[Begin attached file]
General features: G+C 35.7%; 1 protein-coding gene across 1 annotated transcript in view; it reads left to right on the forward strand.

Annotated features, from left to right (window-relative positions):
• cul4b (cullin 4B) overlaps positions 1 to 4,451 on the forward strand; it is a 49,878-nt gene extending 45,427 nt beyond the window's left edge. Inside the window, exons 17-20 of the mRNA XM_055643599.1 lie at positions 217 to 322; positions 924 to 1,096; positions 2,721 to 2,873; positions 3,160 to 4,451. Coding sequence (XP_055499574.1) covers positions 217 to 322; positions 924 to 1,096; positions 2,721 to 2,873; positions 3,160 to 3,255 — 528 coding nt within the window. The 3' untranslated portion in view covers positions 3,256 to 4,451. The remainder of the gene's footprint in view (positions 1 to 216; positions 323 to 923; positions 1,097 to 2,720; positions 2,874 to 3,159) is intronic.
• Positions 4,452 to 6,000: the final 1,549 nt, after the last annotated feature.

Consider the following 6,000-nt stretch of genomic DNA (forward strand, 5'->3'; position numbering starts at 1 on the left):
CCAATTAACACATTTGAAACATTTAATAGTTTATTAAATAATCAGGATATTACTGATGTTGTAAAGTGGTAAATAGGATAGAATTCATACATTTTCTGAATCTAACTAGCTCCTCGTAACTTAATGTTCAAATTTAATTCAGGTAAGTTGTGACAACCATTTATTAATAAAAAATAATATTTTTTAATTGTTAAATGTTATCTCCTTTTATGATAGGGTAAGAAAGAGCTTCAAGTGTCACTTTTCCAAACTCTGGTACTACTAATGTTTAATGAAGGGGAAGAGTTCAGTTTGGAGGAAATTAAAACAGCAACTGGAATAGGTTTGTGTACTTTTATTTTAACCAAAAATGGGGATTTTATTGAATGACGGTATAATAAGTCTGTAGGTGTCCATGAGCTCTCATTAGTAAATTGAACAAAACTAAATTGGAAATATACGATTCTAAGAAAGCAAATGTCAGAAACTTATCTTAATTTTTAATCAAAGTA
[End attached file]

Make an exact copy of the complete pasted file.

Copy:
General features: G+C 35.7%; 1 protein-coding gene across 1 annotated transcript in view; it reads left to right on the forward strand.

Annotated features, from left to right (window-relative positions):
• cul4b (cullin 4B) overlaps positions 1 to 4,451 on the forward strand; it is a 49,878-nt gene extending 45,427 nt beyond the window's left edge. Inside the window, exons 17-20 of the mRNA XM_055643599.1 lie at positions 217 to 322; positions 924 to 1,096; positions 2,721 to 2,873; positions 3,160 to 4,451. Coding sequence (XP_055499574.1) covers positions 217 to 322; positions 924 to 1,096; positions 2,721 to 2,873; positions 3,160 to 3,255 — 528 coding nt within the window. The 3' untranslated portion in view covers positions 3,256 to 4,451. The remainder of the gene's footprint in view (positions 1 to 216; positions 323 to 923; positions 1,097 to 2,720; positions 2,874 to 3,159) is intronic.
• Positions 4,452 to 6,000: the final 1,549 nt, after the last annotated feature.

Consider the following 6,000-nt stretch of genomic DNA (forward strand, 5'->3'; position numbering starts at 1 on the left):
CCAATTAACACATTTGAAACATTTAATAGTTTATTAAATAATCAGGATATTACTGATGTTGTAAAGTGGTAAATAGGATAGAATTCATACATTTTCTGAATCTAACTAGCTCCTCGTAACTTAATGTTCAAATTTAATTCAGGTAAGTTGTGACAACCATTTATTAATAAAAAATAATATTTTTTAATTGTTAAATGTTATCTCCTTTTATGATAGGGTAAGAAAGAGCTTCAAGTGTCACTTTTCCAAACTCTGGTACTACTAATGTTTAATGAAGGGGAAGAGTTCAGTTTGGAGGAAATTAAAACAGCAACTGGAATAGGTTTGTGTACTTTTATTTTAACCAAAAATGGGGATTTTATTGAATGACGGTATAATAAGTCTGTAGGTGTCCATGAGCTCTCATTAGTAAATTGAACAAAACTAAATTGGAAATATACGATTCTAAGAAAGCAAATGTCAGAAACTTATCTTAATTTTTAATCAAAGTA